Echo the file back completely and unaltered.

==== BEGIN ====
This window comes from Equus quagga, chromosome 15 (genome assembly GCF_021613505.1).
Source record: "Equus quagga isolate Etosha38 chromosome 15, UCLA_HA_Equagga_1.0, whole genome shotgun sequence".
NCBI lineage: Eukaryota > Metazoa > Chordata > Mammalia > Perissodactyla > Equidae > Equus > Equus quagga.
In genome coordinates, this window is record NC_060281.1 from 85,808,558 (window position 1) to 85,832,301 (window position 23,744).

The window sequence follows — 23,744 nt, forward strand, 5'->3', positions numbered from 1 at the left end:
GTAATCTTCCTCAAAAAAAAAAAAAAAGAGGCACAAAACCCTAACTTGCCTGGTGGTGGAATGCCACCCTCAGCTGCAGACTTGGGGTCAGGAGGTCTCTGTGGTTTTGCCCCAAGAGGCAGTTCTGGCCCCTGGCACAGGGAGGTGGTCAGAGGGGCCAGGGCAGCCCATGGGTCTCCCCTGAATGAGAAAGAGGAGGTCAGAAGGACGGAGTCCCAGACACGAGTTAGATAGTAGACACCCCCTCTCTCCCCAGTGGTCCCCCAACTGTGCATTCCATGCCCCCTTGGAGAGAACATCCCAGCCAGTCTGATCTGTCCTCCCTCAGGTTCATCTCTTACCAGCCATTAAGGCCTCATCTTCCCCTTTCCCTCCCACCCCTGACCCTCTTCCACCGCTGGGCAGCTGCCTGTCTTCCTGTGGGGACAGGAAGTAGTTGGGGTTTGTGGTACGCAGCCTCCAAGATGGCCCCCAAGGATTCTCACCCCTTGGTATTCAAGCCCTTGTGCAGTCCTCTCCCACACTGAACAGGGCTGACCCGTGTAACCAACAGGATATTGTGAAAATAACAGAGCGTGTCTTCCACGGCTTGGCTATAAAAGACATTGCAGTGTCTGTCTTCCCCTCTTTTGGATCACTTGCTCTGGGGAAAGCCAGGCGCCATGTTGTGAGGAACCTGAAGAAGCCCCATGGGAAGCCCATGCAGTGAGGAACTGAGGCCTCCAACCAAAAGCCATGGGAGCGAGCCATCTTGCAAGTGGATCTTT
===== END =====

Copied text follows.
This window comes from Equus quagga, chromosome 15 (genome assembly GCF_021613505.1).
Source record: "Equus quagga isolate Etosha38 chromosome 15, UCLA_HA_Equagga_1.0, whole genome shotgun sequence".
NCBI lineage: Eukaryota > Metazoa > Chordata > Mammalia > Perissodactyla > Equidae > Equus > Equus quagga.
In genome coordinates, this window is record NC_060281.1 from 85,808,558 (window position 1) to 85,832,301 (window position 23,744).

The window sequence follows — 23,744 nt, forward strand, 5'->3', positions numbered from 1 at the left end:
GTAATCTTCCTCAAAAAAAAAAAAAAAGAGGCACAAAACCCTAACTTGCCTGGTGGTGGAATGCCACCCTCAGCTGCAGACTTGGGGTCAGGAGGTCTCTGTGGTTTTGCCCCAAGAGGCAGTTCTGGCCCCTGGCACAGGGAGGTGGTCAGAGGGGCCAGGGCAGCCCATGGGTCTCCCCTGAATGAGAAAGAGGAGGTCAGAAGGACGGAGTCCCAGACACGAGTTAGATAGTAGACACCCCCTCTCTCCCCAGTGGTCCCCCAACTGTGCATTCCATGCCCCCTTGGAGAGAACATCCCAGCCAGTCTGATCTGTCCTCCCTCAGGTTCATCTCTTACCAGCCATTAAGGCCTCATCTTCCCCTTTCCCTCCCACCCCTGACCCTCTTCCACCGCTGGGCAGCTGCCTGTCTTCCTGTGGGGACAGGAAGTAGTTGGGGTTTGTGGTACGCAGCCTCCAAGATGGCCCCCAAGGATTCTCACCCCTTGGTATTCAAGCCCTTGTGCAGTCCTCTCCCACACTGAACAGGGCTGACCCGTGTAACCAACAGGATATTGTGAAAATAACAGAGCGTGTCTTCCACGGCTTGGCTATAAAAGACATTGCAGTGTCTGTCTTCCCCTCTTTTGGATCACTTGCTCTGGGGAAAGCCAGGCGCCATGTTGTGAGGAACCTGAAGAAGCCCCATGGGAAGCCCATGCAGTGAGGAACTGAGGCCTCCAACCAAAAGCCATGGGAGCGAGCCATCTTGCAAGTGGATCTTT